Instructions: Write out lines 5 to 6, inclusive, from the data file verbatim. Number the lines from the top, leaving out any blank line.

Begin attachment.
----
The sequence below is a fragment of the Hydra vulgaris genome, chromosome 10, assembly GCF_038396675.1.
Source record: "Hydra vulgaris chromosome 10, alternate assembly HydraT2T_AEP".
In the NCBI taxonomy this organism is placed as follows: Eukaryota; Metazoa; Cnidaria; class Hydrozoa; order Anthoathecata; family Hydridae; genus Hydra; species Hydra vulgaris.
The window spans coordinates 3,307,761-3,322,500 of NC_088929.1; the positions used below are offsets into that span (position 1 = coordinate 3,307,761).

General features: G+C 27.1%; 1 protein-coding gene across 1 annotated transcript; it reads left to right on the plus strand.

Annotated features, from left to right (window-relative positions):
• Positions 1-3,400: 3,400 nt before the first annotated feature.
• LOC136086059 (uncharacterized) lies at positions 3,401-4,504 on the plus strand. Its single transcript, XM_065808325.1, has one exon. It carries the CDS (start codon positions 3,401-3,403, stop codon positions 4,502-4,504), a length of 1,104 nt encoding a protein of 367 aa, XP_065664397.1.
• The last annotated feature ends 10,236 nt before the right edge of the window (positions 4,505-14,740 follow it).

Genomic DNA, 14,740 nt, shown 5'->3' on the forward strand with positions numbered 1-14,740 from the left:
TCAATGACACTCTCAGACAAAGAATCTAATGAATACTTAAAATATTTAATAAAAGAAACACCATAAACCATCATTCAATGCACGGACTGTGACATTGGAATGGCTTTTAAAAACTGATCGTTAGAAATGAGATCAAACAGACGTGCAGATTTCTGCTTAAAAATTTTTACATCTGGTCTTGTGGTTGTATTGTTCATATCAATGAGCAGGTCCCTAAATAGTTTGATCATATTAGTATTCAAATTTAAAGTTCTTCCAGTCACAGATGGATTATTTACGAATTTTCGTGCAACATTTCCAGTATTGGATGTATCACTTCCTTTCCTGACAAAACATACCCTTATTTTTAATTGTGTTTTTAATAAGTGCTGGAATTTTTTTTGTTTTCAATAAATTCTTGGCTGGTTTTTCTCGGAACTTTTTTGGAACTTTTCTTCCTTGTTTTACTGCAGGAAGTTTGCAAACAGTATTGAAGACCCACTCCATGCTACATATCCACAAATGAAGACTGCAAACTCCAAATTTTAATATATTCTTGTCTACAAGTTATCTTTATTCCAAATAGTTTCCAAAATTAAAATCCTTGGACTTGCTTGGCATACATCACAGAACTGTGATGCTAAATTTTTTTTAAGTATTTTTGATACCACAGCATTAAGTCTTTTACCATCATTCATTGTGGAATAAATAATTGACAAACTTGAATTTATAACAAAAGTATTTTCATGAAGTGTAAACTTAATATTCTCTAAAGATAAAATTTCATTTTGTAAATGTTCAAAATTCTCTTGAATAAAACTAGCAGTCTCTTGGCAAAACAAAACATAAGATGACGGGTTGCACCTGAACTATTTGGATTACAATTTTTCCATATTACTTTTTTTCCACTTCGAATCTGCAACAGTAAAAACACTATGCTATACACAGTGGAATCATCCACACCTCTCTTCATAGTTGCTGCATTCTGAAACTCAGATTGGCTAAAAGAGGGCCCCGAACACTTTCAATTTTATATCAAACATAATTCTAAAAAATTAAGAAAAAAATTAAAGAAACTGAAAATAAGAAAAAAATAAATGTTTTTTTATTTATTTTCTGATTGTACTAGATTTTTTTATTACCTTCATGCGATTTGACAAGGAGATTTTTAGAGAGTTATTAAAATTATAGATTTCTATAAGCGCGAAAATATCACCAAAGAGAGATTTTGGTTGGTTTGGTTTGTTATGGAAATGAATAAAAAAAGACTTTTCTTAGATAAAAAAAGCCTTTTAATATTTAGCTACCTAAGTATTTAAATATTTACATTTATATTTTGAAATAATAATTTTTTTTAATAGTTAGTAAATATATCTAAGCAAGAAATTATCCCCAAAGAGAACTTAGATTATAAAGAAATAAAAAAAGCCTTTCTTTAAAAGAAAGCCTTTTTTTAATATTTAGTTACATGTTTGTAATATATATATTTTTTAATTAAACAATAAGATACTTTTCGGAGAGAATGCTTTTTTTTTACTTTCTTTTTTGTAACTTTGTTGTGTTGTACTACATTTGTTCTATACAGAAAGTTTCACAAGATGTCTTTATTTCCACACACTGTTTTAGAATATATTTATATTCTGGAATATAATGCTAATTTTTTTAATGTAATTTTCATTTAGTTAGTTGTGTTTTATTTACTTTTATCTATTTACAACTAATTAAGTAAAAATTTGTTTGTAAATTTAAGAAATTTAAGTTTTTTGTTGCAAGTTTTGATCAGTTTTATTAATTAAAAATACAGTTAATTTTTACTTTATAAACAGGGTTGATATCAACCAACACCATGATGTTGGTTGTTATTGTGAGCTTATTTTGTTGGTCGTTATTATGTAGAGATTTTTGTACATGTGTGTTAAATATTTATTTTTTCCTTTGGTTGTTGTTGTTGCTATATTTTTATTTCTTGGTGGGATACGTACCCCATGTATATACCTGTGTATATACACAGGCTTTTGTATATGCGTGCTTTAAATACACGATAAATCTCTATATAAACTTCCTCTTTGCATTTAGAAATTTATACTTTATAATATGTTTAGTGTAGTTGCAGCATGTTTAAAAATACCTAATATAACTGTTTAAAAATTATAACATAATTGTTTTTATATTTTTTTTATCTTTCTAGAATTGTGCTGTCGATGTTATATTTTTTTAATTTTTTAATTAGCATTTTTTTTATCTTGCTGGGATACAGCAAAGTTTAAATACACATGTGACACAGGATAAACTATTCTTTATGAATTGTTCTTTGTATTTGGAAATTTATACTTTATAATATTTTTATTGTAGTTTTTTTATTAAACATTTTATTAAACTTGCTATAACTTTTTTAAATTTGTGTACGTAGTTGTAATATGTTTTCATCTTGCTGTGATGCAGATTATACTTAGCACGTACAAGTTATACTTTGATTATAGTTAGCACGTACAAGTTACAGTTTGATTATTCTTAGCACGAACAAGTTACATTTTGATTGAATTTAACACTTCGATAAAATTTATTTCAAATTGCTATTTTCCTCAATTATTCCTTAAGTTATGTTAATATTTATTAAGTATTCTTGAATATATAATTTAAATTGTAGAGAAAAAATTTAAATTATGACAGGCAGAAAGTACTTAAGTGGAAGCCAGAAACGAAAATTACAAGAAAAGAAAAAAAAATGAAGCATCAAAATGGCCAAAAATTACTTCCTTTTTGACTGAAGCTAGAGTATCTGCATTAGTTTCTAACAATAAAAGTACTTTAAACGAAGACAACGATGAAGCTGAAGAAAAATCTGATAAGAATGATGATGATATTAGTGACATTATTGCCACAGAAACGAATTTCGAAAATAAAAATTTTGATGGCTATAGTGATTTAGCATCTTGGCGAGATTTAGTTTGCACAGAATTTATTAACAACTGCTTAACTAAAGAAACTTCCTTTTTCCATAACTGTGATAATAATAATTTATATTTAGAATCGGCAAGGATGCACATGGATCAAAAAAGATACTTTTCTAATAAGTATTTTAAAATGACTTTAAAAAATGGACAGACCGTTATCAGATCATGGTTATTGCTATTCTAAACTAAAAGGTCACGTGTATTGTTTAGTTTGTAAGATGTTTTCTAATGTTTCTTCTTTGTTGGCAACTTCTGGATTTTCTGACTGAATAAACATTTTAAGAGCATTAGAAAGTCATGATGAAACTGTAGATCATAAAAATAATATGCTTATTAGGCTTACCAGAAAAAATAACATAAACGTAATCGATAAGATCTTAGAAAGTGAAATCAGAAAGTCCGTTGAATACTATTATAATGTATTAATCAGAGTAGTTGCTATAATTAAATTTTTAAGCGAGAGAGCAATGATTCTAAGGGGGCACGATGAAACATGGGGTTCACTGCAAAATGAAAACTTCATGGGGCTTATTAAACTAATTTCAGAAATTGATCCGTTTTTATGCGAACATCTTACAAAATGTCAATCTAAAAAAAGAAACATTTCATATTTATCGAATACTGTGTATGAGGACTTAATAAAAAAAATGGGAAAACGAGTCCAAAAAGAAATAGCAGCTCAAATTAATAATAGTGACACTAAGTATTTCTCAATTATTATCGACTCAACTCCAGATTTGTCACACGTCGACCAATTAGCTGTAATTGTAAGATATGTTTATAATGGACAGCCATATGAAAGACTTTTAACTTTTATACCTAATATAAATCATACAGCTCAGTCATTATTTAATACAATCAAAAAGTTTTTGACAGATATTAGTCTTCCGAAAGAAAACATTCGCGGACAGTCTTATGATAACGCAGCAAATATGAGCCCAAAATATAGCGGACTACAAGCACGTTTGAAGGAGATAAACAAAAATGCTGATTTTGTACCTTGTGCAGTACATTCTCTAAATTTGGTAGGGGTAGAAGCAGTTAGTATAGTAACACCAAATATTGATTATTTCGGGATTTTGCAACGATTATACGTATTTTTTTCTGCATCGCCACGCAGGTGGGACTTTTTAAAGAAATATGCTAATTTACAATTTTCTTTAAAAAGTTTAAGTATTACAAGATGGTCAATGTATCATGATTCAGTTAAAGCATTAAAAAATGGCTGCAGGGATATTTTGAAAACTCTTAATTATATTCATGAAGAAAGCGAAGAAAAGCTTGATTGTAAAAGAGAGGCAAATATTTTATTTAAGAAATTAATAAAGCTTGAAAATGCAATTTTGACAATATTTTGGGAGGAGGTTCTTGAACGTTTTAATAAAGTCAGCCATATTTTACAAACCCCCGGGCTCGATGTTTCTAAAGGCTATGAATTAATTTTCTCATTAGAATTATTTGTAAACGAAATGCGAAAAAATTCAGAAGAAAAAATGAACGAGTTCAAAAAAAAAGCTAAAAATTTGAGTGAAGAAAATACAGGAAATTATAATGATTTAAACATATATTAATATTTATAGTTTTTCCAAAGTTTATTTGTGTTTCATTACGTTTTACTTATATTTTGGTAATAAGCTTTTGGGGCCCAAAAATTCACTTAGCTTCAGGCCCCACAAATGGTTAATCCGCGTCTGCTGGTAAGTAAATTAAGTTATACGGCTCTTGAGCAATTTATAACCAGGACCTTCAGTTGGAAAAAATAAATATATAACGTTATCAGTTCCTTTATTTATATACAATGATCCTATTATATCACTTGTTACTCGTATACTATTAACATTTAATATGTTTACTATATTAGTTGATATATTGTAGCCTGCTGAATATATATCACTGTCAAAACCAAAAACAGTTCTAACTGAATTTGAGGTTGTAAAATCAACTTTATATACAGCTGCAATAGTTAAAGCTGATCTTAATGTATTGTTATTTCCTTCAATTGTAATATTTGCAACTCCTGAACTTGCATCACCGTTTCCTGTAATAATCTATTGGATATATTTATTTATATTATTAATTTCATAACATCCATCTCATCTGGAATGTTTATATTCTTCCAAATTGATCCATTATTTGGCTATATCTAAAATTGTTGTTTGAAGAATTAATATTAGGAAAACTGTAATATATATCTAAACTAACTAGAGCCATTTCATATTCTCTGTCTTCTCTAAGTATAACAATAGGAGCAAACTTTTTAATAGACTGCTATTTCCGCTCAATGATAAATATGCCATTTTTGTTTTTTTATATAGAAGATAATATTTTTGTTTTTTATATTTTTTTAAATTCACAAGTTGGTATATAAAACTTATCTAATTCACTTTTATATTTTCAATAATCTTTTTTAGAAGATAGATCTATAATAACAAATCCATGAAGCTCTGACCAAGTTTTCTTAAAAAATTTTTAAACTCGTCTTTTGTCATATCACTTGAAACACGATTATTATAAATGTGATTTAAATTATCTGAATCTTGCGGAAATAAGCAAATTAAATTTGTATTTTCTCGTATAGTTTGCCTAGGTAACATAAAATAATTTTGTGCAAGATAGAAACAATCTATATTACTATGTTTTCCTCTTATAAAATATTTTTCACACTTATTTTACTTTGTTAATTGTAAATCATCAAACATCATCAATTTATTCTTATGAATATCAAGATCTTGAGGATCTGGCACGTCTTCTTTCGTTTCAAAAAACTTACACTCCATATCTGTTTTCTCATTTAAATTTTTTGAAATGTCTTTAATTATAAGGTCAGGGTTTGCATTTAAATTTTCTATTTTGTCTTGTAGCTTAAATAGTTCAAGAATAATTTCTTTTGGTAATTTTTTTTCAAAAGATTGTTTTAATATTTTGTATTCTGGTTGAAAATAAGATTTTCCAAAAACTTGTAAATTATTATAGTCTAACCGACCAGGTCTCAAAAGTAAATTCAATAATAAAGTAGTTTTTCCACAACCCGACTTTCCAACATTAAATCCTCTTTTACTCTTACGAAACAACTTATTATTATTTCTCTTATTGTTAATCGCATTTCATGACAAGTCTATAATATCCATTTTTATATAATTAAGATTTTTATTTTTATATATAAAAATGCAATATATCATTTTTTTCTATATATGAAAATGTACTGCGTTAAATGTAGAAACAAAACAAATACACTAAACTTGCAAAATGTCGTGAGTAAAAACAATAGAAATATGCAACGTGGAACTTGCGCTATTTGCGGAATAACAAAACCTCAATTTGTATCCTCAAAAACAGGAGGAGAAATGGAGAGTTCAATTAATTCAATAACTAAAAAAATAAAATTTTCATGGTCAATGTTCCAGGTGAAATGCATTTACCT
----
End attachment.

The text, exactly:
General features: G+C 27.1%; 1 protein-coding gene across 1 annotated transcript; it reads left to right on the plus strand.

Annotated features, from left to right (window-relative positions):